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Marine Unmanned Aerial Vehicle Squadron 3 mechanics work on an RQ-7B UAV at the Combat Center's Expeditionary Air Field Aug. 3. The technicians are a small piece of the puzzle when it comes to a UAV mission in support of ground troops.

Photo by Lance Cpl. M. C. Nerl

Phantoms’ mechs support EMV

9 Aug 2010 | Lance Cpl. M. C. Nerl

A Marine Air Ground Task Force has many moving parts, one of which is an unmanned aerial vehicle team. These Marines are the aerial eyes of the unit, and are known the world over as meticulous, thorough and above all else – professional.

Marine Unmanned Aerial Vehicle Squadron 3, equipped with the UAV called the RQ-7B, has filled this role and provided consistent and outstanding UAV-based support during Operations Enduring and Iraqi Freedom, and here aboard the Combat Center during Enhanced Mojave Viper, said Capt. Jeffrey McCarthy, the operations officer for the squadron, known as the Phantoms.

“The Phantoms began flying again the second week of June, providing overwatch for ground evolutions in support of EMV,” said the Coral Springs, Fla., native.

As part of this overwatch, the Phantoms are also capable of calling in air and artillery fires, he said. “We can call in corrections and get the rounds on target too.”

To effectively coordinate and accomplish these critical missions, communication between the ground forces and the squadron is key, McCarthy said.

“The more you know about a mission before you launch, the better,” he said. “A lot of times they don’t know to what extent we can help them. If we’re both in tune, which is made possible through communication, we can help them almost no matter what the problem is.”

Relaying critical data back and forth is very important, but it is just one part of war-fighting. In many cases, having a team who can maintain and fix equipment rapidly when it breaks in combat, can mean the difference between a successful operation and a total disaster.

Attention to detail is very important, said Sgt. Michael Diaz, a maintenance controller in the squadron.

“Before the flight we check the functionality of everything on the bird,” said the Miami native. “Every morning in Afghanistan we would wake up and first do a [foreign object, debris] walk to clean up the runway.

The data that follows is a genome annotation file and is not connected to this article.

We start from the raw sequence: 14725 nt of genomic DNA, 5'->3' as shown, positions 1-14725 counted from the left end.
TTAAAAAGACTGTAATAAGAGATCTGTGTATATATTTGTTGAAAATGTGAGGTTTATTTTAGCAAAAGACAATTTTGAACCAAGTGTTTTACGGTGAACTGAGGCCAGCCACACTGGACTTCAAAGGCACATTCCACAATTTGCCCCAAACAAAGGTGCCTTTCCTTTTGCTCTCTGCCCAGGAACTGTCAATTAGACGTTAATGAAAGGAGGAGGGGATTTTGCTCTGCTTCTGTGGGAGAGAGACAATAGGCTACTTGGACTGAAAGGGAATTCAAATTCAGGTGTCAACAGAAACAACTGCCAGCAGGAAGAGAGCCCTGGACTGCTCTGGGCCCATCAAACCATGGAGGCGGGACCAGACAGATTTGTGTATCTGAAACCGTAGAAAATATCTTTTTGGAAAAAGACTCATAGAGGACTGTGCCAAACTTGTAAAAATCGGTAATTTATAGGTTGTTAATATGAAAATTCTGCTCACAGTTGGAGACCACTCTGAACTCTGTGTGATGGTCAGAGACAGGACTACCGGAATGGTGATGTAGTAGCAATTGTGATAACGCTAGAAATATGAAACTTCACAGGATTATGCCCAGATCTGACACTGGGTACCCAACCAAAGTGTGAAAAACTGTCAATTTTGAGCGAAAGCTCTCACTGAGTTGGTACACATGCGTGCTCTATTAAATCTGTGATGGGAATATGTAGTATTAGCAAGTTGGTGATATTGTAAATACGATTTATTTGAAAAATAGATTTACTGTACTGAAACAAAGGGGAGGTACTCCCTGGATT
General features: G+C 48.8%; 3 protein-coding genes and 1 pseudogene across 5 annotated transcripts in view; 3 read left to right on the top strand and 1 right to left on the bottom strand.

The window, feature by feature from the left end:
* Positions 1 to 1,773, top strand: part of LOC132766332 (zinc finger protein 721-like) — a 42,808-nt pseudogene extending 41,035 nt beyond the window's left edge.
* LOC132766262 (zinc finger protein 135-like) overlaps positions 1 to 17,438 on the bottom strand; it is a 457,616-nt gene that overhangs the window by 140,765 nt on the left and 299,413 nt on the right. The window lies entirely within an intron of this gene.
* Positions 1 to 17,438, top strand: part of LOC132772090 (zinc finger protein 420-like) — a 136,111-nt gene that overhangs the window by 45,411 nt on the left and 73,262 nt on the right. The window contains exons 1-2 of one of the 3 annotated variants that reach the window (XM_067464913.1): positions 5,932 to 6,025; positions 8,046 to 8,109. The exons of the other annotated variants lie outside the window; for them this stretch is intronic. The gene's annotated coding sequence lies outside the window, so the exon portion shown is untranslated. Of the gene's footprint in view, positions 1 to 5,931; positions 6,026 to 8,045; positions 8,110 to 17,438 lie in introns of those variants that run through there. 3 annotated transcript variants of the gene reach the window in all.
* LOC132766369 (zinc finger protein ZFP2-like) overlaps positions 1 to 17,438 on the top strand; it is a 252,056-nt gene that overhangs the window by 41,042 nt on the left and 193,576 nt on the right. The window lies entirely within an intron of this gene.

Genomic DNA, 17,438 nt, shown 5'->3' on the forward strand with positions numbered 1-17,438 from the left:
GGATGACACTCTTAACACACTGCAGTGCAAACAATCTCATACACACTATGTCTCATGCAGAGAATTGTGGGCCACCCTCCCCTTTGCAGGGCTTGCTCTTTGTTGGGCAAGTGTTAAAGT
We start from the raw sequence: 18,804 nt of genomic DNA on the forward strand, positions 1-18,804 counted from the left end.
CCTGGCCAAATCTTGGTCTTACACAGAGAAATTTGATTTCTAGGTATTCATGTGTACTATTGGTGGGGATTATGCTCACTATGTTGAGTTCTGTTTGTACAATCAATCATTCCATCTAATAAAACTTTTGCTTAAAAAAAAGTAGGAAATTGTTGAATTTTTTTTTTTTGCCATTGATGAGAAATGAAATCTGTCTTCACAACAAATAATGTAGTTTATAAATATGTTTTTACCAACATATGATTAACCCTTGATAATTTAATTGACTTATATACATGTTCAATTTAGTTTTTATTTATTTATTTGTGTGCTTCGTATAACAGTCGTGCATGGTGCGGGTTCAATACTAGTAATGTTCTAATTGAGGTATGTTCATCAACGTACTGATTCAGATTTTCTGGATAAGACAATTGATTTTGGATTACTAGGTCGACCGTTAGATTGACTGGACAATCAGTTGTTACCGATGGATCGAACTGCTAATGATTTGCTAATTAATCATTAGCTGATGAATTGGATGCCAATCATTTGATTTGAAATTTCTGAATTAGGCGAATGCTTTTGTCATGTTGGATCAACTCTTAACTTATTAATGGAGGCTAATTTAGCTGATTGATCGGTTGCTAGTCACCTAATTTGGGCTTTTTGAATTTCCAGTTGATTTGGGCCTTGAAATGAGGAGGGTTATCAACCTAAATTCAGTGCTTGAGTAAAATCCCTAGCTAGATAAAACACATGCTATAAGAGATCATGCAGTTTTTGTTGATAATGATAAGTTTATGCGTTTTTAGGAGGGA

Diaz recalled a time where even though they performed their job impeccably, their system had a failure.

“One time in Afghanistan we had a bird that just wouldn’t land,” Diaz said. “We did our normal pre-flight checks and everything was fine. The flaps went out on it, and it just wouldn’t land properly.

“Thanks to the design of the bird though, we were able to kill the engine and deploy the parachute,” he said. “The parachute is on the bottom of the plane, but it’s not the plane, it’s the expensive camera on it we were able to save.”

Corporal Anthony Cuevas, a UAV mechanic with the squadron, said accomplishing their mission is made easier by their repair routines and the durability and ease of repair of the RQ-7B system.

There’s not much on the plane that breaks consistently, said Cuevas, from Lehi, Utah. “We replace most of the stuff based on the flight hours, so we kind of take it out before it gets worn out.”

Every one to two hours of maintenance provides roughly six hours of flight time, he said. “It can go up and down pretty quickly, it’s a simple system that doesn’t need a lot of babysitting.”

Given the quality of the Phantom’s mechanics and their gear, Marines who come to the Combat Center for EMV can rest assured the squadron will provide them with excellent support during training and down range in support of OEF.

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